The Path of Motus is an indie platformer, developed by Michael Hicks about bullying. The game follows a goblin named Motus, as he tries to escape a mysterious forest where his kind have been stuck for generations.
On the surface, The Path of Motus is a platformer that can be completed in one sitting. It spans roughly 2-3 hours and considering that only one person designed it all by himself, it’s quite impressive.
The Path of Motus: Story and Gameplay
The game blends some innovative puzzles with it’s platforming and a fair bit of story to make for a pleasant experience. It may seem like any other platformer, but it has a bunch of really interesting mechanics. Throughout the game, you encounter enemies or “bullies”. Instead of regular weapons like swords or firearms, they are equipped with words. It’s as they say, words cause permanent wounds, and unlike physical ones they don’t heal so easily.
The whole game is divided into three segments, each depicting one of the main phases of Motus’ life- his childhood, youth and his veteran years. Each stage is riddled with different kinds of challenges and the attitude of his family and friends changes as he grows older. During his childhood, his father doesn’t mind him exploring the forest, but as he grows up, he is often ridiculed for “chasing unrealistic dreams”. Everyone repeatedly urges him to settle down and get a job. As he grows older, he begins regretting his decisions, finding himself isolated once again, just like when he was a kid.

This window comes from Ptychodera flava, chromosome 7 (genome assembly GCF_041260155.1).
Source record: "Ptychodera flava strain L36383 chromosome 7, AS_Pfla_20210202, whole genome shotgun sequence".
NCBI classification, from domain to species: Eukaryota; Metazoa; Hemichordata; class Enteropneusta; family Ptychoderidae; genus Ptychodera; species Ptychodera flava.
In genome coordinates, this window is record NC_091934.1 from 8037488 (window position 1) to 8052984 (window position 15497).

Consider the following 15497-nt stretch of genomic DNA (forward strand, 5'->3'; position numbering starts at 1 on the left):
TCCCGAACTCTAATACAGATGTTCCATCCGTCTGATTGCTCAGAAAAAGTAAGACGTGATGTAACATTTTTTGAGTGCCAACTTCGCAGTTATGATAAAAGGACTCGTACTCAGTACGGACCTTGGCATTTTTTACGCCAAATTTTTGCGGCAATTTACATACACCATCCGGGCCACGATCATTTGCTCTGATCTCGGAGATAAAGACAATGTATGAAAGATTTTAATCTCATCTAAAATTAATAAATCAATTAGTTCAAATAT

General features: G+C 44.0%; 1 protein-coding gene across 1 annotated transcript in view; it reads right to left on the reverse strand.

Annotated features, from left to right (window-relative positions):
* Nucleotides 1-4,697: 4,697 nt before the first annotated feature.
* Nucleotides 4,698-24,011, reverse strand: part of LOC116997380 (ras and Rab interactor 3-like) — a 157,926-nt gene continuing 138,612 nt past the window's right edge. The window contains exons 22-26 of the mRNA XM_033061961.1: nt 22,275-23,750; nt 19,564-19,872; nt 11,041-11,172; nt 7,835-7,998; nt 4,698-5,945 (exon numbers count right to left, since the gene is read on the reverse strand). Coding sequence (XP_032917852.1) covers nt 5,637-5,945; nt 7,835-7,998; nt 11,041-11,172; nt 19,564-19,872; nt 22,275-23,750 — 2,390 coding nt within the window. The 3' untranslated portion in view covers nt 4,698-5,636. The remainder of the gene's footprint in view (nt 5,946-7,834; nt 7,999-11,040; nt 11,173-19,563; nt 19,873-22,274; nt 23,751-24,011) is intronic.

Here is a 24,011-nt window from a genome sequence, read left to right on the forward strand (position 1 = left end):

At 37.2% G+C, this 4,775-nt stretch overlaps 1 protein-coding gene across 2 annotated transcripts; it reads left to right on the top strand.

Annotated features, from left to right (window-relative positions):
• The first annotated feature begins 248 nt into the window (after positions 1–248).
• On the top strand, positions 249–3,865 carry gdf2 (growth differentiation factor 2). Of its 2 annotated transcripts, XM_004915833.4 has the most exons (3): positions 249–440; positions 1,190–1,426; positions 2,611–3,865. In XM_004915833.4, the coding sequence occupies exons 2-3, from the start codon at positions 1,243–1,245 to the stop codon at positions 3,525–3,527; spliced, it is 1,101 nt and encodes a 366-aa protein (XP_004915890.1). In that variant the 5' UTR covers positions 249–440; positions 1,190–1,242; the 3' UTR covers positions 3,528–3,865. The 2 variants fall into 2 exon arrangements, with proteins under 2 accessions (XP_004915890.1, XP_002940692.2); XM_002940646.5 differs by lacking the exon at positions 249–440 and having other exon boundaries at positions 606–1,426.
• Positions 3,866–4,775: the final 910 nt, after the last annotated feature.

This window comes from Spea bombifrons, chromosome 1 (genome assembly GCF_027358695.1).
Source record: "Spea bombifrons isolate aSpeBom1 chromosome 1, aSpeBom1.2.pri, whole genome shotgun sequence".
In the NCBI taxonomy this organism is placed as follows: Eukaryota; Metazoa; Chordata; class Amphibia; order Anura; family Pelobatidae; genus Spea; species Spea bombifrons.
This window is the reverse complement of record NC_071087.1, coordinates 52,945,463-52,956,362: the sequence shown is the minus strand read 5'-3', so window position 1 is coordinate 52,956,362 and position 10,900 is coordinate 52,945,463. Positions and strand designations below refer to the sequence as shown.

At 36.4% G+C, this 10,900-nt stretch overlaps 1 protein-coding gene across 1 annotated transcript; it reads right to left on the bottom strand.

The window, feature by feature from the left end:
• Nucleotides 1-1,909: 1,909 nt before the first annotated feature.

Thoughts and Conclusion
The Path of Motus highlights issues that are widespread in our society, but are rarely addressed despite having seriously damaging impacts. All these heavy subjects are well disguised by the game’s colorful visuals and a cheery soundtrack. In fact, if you don’t pay attention, you might miss the main theme of the game, altogether. That makes The Path of Motus suitable for all ages, so that even children themselves can form their own opinions on this important subject.
The Path of Motus is a casual platformer with fascinating mechanics and equally notable themes. It’s not an indie you absolutely have to play, but if you are into platformers and prefer games that have a deeper meaning, then you might want to try it out.
- Innovative puzzles
- Appealing visuals
- Calming soundtrack
- A deeper meaning behind seemingly casual themes
- Too short with a maximum playtime of 2-3 hours
- Overly simple plot
Echo: A game where enemies learn and use your moves against you.